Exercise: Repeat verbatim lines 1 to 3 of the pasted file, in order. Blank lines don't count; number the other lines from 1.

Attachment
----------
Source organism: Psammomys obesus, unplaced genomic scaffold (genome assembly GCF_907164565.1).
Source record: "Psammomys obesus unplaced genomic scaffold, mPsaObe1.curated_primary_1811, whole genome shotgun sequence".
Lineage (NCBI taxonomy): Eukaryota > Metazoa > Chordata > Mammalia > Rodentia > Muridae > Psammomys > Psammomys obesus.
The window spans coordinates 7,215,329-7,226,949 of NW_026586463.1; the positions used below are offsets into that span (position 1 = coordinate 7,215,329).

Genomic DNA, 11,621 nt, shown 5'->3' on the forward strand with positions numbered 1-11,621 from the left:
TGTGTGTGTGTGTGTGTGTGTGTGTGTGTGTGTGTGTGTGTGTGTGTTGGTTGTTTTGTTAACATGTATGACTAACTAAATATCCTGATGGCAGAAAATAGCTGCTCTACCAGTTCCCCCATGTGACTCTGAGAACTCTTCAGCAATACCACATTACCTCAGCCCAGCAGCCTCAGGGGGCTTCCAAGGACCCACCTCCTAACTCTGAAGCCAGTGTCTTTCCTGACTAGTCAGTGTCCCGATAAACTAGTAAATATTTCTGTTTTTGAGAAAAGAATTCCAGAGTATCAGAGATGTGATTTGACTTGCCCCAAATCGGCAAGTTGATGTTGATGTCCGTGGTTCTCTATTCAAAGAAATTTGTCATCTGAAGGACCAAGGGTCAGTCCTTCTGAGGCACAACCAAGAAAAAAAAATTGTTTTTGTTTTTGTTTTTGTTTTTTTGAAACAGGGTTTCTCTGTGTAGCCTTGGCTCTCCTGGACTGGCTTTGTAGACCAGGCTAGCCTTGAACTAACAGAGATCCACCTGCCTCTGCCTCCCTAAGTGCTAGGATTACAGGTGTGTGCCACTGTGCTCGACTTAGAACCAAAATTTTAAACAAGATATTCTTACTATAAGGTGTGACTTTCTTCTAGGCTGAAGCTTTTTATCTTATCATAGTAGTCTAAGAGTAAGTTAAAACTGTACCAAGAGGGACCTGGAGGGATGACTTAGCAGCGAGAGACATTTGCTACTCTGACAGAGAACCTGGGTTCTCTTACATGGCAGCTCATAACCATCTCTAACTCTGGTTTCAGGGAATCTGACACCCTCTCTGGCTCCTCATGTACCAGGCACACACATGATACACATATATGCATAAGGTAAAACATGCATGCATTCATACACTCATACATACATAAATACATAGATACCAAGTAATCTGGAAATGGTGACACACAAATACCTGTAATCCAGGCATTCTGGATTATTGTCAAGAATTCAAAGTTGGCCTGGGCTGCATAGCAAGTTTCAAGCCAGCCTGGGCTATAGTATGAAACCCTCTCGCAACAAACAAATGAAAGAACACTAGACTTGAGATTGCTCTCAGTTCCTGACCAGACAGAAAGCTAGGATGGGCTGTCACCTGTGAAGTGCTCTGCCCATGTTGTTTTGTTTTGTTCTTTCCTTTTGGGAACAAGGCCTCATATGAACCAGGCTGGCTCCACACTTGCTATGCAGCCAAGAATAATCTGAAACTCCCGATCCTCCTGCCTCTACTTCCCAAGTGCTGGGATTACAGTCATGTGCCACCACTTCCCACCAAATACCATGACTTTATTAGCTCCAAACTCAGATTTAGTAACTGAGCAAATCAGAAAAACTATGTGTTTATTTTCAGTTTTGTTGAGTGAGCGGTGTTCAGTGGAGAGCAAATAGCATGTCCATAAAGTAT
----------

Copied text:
Source organism: Psammomys obesus, unplaced genomic scaffold (genome assembly GCF_907164565.1).
Source record: "Psammomys obesus unplaced genomic scaffold, mPsaObe1.curated_primary_1811, whole genome shotgun sequence".
Lineage (NCBI taxonomy): Eukaryota > Metazoa > Chordata > Mammalia > Rodentia > Muridae > Psammomys > Psammomys obesus.